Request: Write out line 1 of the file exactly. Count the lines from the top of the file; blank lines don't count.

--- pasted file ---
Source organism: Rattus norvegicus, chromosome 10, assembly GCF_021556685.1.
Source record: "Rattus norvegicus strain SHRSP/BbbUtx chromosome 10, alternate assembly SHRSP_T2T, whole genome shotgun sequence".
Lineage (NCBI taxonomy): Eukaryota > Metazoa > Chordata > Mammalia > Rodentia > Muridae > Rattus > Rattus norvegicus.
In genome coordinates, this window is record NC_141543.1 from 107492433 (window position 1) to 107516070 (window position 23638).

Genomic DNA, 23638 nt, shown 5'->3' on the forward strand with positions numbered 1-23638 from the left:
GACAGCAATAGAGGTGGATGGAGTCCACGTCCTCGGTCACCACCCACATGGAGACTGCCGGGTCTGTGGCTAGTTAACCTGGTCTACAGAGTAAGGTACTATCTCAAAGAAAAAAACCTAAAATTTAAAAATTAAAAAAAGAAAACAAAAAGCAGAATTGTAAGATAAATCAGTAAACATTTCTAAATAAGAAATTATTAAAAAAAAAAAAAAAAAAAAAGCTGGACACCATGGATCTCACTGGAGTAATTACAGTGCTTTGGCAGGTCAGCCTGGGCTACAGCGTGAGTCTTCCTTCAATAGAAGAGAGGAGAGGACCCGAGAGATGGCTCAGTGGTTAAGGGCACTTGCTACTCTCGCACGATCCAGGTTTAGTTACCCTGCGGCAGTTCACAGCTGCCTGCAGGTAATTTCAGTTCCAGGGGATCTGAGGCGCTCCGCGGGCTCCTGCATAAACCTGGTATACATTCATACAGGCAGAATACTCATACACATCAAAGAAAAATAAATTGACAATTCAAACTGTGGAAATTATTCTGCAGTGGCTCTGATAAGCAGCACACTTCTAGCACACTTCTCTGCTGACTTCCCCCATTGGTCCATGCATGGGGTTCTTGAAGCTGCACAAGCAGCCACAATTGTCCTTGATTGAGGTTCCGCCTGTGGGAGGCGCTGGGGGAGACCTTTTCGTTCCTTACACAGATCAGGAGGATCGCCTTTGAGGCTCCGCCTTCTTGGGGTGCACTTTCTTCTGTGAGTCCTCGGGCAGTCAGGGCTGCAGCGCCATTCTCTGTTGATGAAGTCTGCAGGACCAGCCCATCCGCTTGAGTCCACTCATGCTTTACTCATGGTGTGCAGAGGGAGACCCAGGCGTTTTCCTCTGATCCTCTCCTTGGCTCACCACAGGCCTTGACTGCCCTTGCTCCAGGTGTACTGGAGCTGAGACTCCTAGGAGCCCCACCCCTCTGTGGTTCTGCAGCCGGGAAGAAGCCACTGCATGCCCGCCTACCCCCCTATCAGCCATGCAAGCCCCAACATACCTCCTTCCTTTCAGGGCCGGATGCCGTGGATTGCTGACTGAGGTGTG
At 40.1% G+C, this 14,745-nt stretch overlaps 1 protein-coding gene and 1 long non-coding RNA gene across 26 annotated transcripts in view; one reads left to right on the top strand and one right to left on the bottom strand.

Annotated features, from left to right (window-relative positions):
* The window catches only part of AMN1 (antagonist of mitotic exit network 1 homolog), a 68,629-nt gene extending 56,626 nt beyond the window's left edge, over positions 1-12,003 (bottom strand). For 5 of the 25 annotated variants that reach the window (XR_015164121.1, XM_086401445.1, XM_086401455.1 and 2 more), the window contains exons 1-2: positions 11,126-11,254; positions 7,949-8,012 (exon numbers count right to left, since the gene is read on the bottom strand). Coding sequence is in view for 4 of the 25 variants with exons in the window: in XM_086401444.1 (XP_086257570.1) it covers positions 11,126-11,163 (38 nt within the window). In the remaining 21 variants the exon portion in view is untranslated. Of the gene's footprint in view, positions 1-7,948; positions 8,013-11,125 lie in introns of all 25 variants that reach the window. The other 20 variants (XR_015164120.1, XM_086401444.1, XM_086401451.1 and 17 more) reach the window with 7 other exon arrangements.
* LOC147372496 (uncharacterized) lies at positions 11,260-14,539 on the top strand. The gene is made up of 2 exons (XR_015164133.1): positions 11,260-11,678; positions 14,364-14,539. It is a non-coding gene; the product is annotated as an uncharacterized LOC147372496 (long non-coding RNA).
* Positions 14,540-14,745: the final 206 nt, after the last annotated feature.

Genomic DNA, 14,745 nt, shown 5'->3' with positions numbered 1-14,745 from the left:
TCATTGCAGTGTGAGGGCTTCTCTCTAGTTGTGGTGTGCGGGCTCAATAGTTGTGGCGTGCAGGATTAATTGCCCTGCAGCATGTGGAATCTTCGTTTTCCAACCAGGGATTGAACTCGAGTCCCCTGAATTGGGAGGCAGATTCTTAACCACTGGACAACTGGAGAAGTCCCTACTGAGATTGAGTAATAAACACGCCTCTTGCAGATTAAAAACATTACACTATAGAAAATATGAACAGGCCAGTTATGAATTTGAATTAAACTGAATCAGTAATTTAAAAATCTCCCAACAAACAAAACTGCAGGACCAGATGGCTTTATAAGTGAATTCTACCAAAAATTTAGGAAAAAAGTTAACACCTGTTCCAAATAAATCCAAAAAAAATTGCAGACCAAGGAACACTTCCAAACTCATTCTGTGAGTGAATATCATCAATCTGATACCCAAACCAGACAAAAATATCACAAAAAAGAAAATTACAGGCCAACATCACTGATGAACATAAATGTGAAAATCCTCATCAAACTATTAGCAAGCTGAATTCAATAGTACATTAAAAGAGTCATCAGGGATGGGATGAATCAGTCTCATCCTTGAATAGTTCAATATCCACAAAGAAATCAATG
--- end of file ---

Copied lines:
Source organism: Rattus norvegicus, chromosome 10, assembly GCF_021556685.1.